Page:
Maddy Mumma says she wanted to take on the challenge of a lifetime and test herself in some of the toughest wilds the East Coast has to offer.
Mumma graduated from Duke University in 2016 after studying global health and psychology. She decided to take a gap year before returning for law school. During that year, she would visit Iceland, Bolivia and Peru before taking on the Appalachian Trail in February.
The trail stretches 2,200 miles from northern Georgia to Maine. The Appalachian Trail Mountain Club says an average hiker who finishes the trail takes five to seven months, or about 165 days.
“I wanted to explore America; I wanted to have an adventure and mentally decompress before law school,” said Mumma, whose mother is attorney Christine Mumma, the director of the N.C. Center of Actual Innocence, a group that seeks justice for people imprisoned for crimes they did not commit, according to its website.
Christine Mumma had concerns about her daughter hiking alone but knew she was determined.
“When she told me she was going, I knew there was no way I was going to stop her,” she said.
Only one in five people finish the full trail, so Maddy Mumma took several preparatory hikes, practicing with the gear she would use, setting up tents and “bear bagging,” a technique where food is hung in the air to deter bears from campsites.
Unlike most hikes, the Appalachian Trail is not always clear or well maintained, especially in northern areas where the path becomes wild and overgrown.
Some areas require hikers to jump from one rock to another in order to stay on the trail. Mumma also faced 90 mph winds six miles above the tree line on Mount Washington in New Hampshire.
“You’re climbing Everest 18 times in total; I probably fell over 50 times,” Mumma said. “Any of those falls could have ended my hike. I thought a few of them might have after hitting a rock directly on my knee.”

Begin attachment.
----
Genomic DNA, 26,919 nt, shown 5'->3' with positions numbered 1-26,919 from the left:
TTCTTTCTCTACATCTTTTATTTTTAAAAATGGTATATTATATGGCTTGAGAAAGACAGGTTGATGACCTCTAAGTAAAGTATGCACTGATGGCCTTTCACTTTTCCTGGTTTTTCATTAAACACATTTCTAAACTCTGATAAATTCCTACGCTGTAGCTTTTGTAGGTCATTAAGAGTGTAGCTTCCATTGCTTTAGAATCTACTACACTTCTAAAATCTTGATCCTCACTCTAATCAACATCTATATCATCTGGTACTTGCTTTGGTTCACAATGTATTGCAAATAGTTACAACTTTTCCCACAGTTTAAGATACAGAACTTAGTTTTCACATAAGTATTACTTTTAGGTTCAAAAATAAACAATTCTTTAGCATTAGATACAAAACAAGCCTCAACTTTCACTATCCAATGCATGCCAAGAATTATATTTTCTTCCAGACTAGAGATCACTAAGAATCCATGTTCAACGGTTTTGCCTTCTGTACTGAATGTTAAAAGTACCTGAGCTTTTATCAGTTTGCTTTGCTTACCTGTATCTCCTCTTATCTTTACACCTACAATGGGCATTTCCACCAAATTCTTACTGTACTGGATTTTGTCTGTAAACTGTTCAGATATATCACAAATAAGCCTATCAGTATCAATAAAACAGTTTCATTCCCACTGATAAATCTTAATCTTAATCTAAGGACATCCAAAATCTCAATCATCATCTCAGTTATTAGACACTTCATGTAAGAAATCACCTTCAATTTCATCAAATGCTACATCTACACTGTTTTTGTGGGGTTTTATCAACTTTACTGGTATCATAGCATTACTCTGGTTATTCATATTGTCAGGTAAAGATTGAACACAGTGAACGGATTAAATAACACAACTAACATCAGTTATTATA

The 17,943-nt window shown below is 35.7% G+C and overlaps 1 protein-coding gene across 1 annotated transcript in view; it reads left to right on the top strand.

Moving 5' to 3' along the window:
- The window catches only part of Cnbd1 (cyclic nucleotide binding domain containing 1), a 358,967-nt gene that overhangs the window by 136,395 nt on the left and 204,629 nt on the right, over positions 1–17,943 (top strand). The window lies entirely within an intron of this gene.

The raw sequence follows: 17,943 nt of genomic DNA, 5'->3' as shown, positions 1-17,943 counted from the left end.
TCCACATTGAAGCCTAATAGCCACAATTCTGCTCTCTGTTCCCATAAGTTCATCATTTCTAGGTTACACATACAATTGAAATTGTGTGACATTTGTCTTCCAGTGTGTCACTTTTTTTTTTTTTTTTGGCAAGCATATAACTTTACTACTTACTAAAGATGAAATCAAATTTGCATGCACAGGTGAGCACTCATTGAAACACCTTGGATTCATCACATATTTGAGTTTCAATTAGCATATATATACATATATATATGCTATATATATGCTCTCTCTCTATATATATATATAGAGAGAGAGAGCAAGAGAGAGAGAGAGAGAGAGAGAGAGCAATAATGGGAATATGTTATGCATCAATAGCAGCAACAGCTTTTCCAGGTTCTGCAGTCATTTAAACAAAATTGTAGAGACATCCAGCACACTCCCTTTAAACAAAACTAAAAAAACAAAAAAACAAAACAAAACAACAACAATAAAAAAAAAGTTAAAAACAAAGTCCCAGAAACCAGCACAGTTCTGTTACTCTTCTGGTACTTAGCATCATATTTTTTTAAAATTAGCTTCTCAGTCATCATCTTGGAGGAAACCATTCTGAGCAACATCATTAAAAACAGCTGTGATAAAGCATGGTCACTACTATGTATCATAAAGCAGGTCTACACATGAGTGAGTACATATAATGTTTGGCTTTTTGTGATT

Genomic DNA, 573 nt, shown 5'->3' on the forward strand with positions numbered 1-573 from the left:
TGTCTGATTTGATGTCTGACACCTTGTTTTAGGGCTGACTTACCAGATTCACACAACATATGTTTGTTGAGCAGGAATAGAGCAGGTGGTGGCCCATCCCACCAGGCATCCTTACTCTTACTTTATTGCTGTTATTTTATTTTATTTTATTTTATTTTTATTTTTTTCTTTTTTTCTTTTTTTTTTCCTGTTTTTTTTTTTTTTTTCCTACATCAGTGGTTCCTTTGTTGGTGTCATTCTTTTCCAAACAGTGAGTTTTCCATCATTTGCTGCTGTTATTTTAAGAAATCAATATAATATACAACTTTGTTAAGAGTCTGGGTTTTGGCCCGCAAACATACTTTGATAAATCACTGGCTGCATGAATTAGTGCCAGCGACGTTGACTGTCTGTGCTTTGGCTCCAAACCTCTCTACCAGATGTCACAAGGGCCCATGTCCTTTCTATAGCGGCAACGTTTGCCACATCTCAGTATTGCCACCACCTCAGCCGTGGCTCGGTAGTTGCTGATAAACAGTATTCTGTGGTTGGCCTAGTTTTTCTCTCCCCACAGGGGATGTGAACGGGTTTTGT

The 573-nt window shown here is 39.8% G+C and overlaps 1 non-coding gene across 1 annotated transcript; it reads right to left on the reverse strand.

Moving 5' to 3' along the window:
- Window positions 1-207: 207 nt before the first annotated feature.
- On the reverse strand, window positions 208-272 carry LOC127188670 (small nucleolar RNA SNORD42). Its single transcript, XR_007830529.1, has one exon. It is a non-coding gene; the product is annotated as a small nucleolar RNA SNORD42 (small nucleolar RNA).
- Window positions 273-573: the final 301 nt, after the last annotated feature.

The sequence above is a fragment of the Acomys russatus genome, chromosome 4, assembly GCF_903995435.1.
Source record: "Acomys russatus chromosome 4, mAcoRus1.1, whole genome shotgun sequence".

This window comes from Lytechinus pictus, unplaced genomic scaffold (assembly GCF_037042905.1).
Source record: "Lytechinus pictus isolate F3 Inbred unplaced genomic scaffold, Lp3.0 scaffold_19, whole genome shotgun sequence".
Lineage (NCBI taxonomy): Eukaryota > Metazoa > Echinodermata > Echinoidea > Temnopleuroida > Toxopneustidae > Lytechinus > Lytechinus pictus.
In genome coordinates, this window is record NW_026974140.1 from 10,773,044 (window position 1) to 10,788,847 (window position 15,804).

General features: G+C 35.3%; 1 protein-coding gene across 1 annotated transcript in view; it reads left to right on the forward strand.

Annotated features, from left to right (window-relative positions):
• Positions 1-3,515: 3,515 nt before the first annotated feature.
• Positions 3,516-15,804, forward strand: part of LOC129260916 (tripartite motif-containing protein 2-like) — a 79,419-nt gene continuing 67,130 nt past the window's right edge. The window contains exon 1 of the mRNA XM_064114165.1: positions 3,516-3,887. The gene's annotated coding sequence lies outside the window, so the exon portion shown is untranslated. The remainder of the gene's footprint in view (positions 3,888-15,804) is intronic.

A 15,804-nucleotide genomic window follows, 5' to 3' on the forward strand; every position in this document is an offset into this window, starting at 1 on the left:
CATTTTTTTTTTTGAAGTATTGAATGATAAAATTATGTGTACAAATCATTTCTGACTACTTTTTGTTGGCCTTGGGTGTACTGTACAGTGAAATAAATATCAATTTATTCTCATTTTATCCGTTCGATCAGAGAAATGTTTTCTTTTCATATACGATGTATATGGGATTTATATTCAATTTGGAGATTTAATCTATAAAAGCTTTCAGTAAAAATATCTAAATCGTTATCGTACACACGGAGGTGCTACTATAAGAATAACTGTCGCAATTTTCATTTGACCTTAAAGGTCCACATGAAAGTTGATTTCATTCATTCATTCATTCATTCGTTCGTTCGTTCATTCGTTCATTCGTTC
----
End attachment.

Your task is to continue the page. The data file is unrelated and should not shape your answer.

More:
Physical trauma was not the only obstacle.
“Some of the older men (along the trail) in the beginning would tell me that I had all the wrong gear, that I was going too fast or that my mileage was too high,” Mumma said. “Some of the things that were said to me were really condescending. They would never speak to a guy my age like that.”
Others she met in nearby towns told her they would never let their daughters hike alone in the wilderness.
Fewer than one in four hikers on the trail are female, Mumma says.
But it’s not all bad, she said.
Mumma hiked part of the trail with two guys she met along the way. They ended their hikes after one scratched his cornea on a low-hanging branch and the other guy’s feet became too blistered to continue, but Mumma later ran into another young woman at the 500 mile-mark with whom she ended up finishing the journey.
“When we found out she had begun hiking with a friend we felt much better,” said Christine Mumma, who followed her daughter every step of the way with a GPS device but could only talk with her on the phone when she reached small towns.
Maddy Mumma says the trek restored some of her faith in humanity.
“One woman picked us up from the trail and brought us to a diner we wanted to go to for breakfast, even though we could have easily walked,” she said, “and when we got there she gave us each $20 for breakfast. There were lots of small acts of kindness.”
Mumma finished the trail, going from Springer Mountain, Georgia, to Mount Katahdin, Maine, in 105 days.
“I never had a single day where I wanted to quit or go home,” she said, “I certainly had some difficult days, just like you do in normal life, but you take it in stretches, day by day and town by town.”
After a year of travel, taking the Law School Admission Test (LSAT) and hiking the Appalachian trail, Mumma says she feels prepared for law school and the next step in her personal journey.
“I definitely need to rest up physically, but ... I’m ready to have my butt kicked,” she said. “It’s like the [Appalachian Trail], you can’t prepare until you’re actually there.”
Sean Jones: 703-955-6959